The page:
Who would you rather have behind the wheel? A teetotaler, a stoner or a drunk?
Pretty much everyone would pick the sober driver, pretty much every time. But take that person out of the question and who would you choose? If you know anything about highway fatalities and impaired driving, you’d pick the pothead – again, every time.
That’s because alcohol causes 28 percent of all traffic fatalities in California. And that’s a good number: The average nationally is 31 percent. The figure for marijuana-related driving fatalities? Less than 4 percent.
It’s important to keep another statistic in mind: Roughly the same percentage of drivers tested positive for alcohol and marijuana during a statewide roadblock testing program in 2012. So the 7.3 percent of drivers who tested positive for alcohol caused 28 percent of fatalities while the 7.4 percent who tested positive for marijuana caused just 3.5 percent.
Yet you wouldn’t know that from the endless cries for punitive driving laws. These policies treat cannabis like a roadway menace equal to booze, ignoring all science and penalizing even drivers who are completely sober.
They’re called “per se” laws, and they’re especially popular with police groups that oppose legal weed. The idea is that the detection of a certain amount of THC in your bloodstream proves you were impaired. In some states, including Arizona, “zero tolerance” applies: Detection of any THC can lead to conviction for a DUI.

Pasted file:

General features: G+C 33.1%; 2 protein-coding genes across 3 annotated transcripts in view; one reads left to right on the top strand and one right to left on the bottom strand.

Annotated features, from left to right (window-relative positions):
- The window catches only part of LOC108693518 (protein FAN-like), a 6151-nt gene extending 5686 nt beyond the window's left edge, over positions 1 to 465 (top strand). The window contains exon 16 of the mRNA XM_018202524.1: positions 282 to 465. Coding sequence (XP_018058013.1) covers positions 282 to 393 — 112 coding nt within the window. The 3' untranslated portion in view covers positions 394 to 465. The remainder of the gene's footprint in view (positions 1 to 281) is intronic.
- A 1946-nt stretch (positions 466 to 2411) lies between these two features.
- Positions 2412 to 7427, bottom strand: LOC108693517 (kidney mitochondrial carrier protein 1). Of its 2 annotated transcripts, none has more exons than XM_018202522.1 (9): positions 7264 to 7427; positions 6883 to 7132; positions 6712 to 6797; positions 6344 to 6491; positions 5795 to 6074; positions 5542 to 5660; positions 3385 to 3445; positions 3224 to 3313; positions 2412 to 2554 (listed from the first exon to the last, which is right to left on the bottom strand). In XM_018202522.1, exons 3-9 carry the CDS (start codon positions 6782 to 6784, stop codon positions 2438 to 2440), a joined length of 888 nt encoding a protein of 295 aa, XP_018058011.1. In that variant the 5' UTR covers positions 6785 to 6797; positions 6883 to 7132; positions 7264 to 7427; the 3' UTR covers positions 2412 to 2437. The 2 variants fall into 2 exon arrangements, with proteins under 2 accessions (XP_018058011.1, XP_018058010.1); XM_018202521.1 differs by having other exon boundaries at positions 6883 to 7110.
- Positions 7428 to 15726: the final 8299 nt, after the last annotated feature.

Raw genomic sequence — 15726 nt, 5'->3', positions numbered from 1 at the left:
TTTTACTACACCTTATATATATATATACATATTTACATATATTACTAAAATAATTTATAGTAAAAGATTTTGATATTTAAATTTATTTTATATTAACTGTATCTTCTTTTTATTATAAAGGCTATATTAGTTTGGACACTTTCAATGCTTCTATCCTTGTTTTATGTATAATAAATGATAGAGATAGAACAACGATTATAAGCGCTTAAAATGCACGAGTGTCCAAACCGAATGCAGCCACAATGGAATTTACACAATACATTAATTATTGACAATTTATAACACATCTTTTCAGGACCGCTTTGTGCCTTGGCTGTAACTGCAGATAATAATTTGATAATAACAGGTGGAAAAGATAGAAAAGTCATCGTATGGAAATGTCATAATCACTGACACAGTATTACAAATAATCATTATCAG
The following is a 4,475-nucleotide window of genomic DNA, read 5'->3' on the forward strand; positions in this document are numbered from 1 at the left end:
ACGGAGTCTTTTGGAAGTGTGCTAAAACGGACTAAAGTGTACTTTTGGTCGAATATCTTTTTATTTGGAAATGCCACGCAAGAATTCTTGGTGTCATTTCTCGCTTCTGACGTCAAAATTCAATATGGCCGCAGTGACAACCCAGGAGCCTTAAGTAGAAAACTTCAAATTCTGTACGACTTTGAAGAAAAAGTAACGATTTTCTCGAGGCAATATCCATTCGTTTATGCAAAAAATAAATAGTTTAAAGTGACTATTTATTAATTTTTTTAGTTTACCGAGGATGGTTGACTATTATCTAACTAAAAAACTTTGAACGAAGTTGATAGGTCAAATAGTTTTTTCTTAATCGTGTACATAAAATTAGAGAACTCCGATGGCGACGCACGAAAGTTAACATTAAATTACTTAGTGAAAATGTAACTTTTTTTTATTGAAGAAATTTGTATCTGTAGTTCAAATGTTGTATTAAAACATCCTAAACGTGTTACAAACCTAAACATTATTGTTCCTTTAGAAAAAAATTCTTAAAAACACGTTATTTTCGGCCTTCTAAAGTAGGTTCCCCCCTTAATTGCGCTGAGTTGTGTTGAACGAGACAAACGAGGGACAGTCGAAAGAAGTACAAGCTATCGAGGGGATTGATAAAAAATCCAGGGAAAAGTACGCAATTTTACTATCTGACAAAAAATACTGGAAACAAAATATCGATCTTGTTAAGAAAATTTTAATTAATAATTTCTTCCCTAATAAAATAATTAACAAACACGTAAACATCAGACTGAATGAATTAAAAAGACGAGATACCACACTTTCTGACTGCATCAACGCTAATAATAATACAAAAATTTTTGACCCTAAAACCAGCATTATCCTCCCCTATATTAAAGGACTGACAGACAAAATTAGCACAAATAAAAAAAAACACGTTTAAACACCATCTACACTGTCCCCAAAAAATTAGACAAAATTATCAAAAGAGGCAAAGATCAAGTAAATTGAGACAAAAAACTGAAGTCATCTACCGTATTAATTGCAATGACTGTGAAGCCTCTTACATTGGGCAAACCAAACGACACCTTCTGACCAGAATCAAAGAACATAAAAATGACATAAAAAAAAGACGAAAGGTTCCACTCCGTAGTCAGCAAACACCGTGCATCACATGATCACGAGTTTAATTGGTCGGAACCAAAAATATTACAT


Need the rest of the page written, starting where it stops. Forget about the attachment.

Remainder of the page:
There are many problems with this approach, the least of which is the mistaken belief that weed leads to the same impairment as alcohol. It also creates a problem unique to cannabis: THC metabolites can remain in the system for days or even weeks. It’s almost certain people will be convicted of DUIs for driving days after smoking.
And it’s medical users who are most at risk, especially since both California and Arizona allow medical pot. MMJ patients who use heavily typically build up tolerance to the drug, so even if they have a large amount of THC, it won’t have the same impairing effect on them. Some patients may be able to smoke frequently and still drive safely. Yet per se laws take no account of that possibility.
They also take no account of other facts per se supporters don’t like to acknowledge. For one, though California’s traffic raw fatality numbers increased in 2011, they did so by just 2.6 percent, “one of the lowest levels since the federal government began recording traffic fatalities in 1975.”
The state’s Mileage Death Rate for 2010, which tracks the number of fatalities per 100 million miles traveled, was 0.84, much better than the national number, 1.1.
All this happened during the years MMJ was legal in California. Voters approved it by referendum in 1996. During the following years, alcohol-related traffic fatality rates spiked, peaking in 2007 and dropping after, during the same period in which public acceptance of weed increased dramatically.
Nonetheless, the state will lead the nation in number of sobriety checkpoints, and now drivers will be asked to give up saliva so the police can test for marijuana. As for now, the state has no per se law, so prosecutors must prove a driver was actually impaired, but police lobbies are working hard to enact a zero tolerance bill that would throw countless innocent medical users in jail.